In March, with the virus already ripping through southern Europe, nine euro members led by France, Italy and Spain signed a joint letter pushing for so-called coronabonds — jointly issued debt backed by all euro countries including deep-pocketed Germany — to help pay for the recovery effort.
The depth of divisions over the topic was exposed at a tough EU leaders’ video conference call in late March in which the Italian prime minister Giuseppe Conte and his allies pushed hard for the door to be opened to coronabonds.
Mr Conte said the euro area’s bailout instruments had been developed for the last crisis and were ill-suited to the current symmetric shock hitting the entire continent. “What will we tell our citizens if Europe does not prove capable of a united, strong and cohesive reaction in the face of a symmetrical, unpredictable shock of this historical magnitude?” he asked.
Leaders eventually struck a compromise and issued a statement using vague language that effectively kicked deliberations in to Tuesday’s eurogroup meeting of finance ministers.
But the truce did not last long. Ursula von der Leyen, the European Commission president and a former German defence minister, appeared to use dismissive language in an interview, describing coronabonds as a slogan and appearing to express sympathy with Germany’s concerns about the idea.
The language provoked immediate rebukes from Mr Conte and Mr Gualtieri, forcing the commission to issue a late-night statement that vowed to leave open all options that are compatible with the EU treaty.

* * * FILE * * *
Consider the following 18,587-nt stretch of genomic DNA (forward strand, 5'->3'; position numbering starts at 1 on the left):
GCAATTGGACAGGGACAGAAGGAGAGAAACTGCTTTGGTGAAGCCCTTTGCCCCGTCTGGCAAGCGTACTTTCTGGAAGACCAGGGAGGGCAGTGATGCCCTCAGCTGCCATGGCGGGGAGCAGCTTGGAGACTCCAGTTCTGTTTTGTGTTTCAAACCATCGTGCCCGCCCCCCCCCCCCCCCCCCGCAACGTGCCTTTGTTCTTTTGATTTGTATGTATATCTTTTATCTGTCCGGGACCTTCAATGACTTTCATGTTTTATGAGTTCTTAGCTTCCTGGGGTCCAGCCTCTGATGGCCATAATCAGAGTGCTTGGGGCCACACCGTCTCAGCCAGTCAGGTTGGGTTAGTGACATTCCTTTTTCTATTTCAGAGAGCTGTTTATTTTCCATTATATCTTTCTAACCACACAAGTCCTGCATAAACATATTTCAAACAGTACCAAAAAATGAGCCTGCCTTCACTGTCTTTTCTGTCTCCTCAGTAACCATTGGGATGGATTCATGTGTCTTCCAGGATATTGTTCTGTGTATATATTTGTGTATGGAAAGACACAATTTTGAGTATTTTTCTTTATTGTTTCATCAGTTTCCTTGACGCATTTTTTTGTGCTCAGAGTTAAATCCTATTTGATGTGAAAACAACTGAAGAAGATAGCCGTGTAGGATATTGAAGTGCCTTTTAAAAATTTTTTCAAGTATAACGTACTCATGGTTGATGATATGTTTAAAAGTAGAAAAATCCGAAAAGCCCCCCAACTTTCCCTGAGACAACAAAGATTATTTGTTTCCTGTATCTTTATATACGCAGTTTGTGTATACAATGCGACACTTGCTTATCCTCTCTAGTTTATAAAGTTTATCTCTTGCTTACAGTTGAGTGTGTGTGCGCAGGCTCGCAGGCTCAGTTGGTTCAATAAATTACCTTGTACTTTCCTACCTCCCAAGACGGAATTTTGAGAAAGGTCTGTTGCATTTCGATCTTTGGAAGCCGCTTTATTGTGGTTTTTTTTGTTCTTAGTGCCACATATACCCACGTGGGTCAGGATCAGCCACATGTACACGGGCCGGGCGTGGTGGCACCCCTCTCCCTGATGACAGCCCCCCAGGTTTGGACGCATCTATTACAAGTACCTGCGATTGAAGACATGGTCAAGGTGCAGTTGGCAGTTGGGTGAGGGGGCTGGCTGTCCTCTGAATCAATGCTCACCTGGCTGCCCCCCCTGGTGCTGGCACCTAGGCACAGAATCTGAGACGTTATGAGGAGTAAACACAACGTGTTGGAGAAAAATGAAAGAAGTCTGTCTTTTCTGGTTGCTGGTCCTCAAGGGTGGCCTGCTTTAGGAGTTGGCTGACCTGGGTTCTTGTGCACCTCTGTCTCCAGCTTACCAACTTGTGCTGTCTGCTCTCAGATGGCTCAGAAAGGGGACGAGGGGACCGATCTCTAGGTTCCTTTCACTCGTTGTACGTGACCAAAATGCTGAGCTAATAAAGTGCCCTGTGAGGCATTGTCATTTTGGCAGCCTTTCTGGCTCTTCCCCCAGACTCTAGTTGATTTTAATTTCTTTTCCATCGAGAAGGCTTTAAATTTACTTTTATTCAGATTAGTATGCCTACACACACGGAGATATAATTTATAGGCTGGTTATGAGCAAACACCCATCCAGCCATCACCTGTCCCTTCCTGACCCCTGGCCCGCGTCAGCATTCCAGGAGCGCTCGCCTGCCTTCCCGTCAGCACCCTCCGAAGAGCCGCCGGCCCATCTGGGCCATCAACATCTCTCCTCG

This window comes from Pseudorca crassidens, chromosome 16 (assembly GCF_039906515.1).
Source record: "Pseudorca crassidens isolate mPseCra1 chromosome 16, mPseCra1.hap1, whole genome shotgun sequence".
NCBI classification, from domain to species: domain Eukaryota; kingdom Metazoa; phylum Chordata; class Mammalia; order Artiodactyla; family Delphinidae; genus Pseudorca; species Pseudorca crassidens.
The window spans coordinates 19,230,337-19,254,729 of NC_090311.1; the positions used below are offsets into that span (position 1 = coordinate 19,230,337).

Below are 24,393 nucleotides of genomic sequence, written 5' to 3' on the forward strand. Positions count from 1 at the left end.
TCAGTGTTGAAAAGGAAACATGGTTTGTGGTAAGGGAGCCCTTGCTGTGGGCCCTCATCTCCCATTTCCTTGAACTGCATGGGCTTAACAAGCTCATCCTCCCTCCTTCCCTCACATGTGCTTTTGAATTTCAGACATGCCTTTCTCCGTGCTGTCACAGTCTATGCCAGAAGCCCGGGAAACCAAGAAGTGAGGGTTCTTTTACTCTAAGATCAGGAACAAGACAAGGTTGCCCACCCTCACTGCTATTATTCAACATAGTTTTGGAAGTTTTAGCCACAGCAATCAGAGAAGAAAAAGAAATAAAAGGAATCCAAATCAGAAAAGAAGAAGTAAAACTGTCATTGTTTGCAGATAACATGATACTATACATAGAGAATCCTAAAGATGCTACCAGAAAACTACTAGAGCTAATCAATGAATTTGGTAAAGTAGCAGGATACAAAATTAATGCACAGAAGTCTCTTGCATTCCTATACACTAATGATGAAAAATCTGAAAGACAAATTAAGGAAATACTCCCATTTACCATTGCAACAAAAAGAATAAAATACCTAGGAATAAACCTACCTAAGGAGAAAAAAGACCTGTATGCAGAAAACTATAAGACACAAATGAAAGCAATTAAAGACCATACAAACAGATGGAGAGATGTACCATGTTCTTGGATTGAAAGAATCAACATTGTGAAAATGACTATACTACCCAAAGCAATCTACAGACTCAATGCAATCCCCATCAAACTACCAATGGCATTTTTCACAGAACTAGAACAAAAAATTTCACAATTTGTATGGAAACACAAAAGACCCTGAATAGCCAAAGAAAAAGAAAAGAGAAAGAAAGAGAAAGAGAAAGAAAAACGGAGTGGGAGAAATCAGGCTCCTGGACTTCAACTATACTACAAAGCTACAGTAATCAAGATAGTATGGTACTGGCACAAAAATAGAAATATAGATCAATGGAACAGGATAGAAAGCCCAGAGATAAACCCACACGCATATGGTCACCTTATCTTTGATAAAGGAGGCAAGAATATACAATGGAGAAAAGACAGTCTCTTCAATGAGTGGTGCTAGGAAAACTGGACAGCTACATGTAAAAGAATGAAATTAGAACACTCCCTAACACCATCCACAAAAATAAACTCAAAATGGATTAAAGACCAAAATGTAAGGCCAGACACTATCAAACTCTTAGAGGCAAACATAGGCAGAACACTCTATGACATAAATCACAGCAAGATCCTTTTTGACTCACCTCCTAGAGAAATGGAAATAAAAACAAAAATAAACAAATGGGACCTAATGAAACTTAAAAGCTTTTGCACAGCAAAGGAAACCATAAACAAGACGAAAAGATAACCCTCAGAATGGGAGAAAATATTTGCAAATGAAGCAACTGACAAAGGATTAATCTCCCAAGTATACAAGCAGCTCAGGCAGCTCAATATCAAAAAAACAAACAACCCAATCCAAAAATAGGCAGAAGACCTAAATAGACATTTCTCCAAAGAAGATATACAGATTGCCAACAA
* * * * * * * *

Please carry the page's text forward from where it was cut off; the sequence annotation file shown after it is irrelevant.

Ms Von der Leyen’s shifting positions reflected in part sharp divisions among her commissioners as well as the EU as a whole over the idea of coronabonds.
While the discussion over which financial instruments can be used to help Italy is technical, the tone of the debate has become emotionally charged in both southern Europe and in the north, where the Netherlands has sided with Germany in opposing coronabonds.
Mr Calenda last week took out a full-page advert in the German daily Frankfurter Allgemeine Zeitung, signed by himself and a number of leftwing mayors and governors from the regions worst-hit by the outbreak.
In it they attacked the Dutch position as “an example of a lack of ethics and solidarity”, called the country a tax haven and compared German reluctance to support joint European debt with the partial cancellation of Nazi war debts by European countries including Italy after the second world war.
“Germany could never have paid it,” the letter said. “Your place is with the Europe of institutions, of values of freedom and solidarity. Not following small national egoisms.”